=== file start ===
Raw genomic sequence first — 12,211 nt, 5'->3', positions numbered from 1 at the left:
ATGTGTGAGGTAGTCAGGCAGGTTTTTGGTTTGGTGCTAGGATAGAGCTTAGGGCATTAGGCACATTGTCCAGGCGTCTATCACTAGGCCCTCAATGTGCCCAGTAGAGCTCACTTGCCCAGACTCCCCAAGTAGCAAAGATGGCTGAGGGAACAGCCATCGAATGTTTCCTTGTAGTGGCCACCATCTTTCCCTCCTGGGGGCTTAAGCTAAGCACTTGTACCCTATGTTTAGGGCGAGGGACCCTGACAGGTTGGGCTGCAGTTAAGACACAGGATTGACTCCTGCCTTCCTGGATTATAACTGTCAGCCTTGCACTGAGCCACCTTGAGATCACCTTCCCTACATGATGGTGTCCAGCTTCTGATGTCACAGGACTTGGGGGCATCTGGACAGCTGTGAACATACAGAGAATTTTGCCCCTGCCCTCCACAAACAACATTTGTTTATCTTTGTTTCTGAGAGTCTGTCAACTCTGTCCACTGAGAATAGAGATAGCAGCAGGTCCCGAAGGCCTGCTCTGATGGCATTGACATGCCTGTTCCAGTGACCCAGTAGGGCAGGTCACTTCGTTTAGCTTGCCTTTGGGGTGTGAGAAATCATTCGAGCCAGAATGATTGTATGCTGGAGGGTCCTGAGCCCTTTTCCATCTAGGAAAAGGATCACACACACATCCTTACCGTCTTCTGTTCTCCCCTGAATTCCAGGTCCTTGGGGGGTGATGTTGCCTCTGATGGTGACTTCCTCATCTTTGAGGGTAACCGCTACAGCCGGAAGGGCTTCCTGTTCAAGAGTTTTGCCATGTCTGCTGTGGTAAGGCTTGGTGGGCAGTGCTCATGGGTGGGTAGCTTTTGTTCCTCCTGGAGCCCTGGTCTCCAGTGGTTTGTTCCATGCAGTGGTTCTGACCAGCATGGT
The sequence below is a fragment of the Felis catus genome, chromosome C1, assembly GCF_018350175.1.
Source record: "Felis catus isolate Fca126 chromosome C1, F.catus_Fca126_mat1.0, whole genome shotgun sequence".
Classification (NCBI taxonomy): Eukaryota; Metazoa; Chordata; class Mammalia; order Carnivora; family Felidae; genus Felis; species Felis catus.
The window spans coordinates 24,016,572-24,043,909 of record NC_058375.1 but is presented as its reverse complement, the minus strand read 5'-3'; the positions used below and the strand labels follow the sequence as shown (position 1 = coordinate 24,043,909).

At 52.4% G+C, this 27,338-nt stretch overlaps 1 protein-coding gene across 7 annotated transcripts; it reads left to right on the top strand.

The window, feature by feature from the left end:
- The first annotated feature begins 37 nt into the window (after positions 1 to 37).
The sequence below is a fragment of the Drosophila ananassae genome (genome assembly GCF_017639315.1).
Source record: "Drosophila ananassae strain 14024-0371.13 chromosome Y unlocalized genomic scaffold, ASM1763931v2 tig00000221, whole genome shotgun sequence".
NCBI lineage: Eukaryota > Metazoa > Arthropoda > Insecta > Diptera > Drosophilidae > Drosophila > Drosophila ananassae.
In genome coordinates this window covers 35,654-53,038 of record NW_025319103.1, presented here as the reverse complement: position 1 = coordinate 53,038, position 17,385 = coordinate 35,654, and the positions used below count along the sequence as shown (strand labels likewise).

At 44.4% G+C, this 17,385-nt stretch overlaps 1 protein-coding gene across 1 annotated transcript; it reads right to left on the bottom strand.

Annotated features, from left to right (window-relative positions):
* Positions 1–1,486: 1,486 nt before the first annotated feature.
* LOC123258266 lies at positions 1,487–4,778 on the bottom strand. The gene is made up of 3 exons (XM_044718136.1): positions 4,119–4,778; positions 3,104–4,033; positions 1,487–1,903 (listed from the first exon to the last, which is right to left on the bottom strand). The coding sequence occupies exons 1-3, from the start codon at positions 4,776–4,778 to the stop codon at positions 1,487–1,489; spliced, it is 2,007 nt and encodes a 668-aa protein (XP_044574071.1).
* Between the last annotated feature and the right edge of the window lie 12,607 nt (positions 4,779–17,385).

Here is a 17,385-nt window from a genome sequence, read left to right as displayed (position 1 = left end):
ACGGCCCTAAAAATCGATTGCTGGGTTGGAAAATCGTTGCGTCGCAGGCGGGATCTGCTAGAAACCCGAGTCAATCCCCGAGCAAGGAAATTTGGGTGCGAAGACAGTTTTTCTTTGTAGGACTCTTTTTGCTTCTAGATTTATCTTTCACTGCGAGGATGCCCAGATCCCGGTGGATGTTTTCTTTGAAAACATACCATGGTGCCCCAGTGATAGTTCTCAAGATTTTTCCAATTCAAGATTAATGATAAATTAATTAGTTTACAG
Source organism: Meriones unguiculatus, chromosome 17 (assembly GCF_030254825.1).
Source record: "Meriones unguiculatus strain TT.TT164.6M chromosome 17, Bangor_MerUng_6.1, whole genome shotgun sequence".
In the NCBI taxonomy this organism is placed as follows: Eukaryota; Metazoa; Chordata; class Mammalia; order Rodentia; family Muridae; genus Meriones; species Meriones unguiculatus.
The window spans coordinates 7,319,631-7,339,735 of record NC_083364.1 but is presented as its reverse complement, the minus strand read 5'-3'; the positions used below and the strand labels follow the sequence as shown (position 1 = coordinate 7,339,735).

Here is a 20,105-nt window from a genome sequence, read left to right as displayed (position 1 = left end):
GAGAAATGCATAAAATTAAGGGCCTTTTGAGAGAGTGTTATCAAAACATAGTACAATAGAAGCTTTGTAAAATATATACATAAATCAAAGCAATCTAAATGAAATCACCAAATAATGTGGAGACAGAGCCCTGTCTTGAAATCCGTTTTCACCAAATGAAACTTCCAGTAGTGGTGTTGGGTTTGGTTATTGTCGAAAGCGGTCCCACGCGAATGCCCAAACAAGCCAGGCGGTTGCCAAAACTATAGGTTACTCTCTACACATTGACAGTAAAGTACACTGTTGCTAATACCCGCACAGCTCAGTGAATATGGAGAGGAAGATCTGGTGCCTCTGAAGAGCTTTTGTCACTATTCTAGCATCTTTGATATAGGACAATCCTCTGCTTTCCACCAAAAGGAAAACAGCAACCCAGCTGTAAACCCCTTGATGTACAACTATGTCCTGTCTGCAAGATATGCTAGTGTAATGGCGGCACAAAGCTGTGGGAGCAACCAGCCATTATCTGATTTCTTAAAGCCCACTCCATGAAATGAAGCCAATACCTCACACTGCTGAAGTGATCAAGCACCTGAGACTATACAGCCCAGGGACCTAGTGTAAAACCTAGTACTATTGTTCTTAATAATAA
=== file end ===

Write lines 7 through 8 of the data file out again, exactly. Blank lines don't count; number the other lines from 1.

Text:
At 52.4% G+C, this 27,338-nt stretch overlaps 1 protein-coding gene across 7 annotated transcripts; it reads left to right on the top strand.

The window, feature by feature from the left end: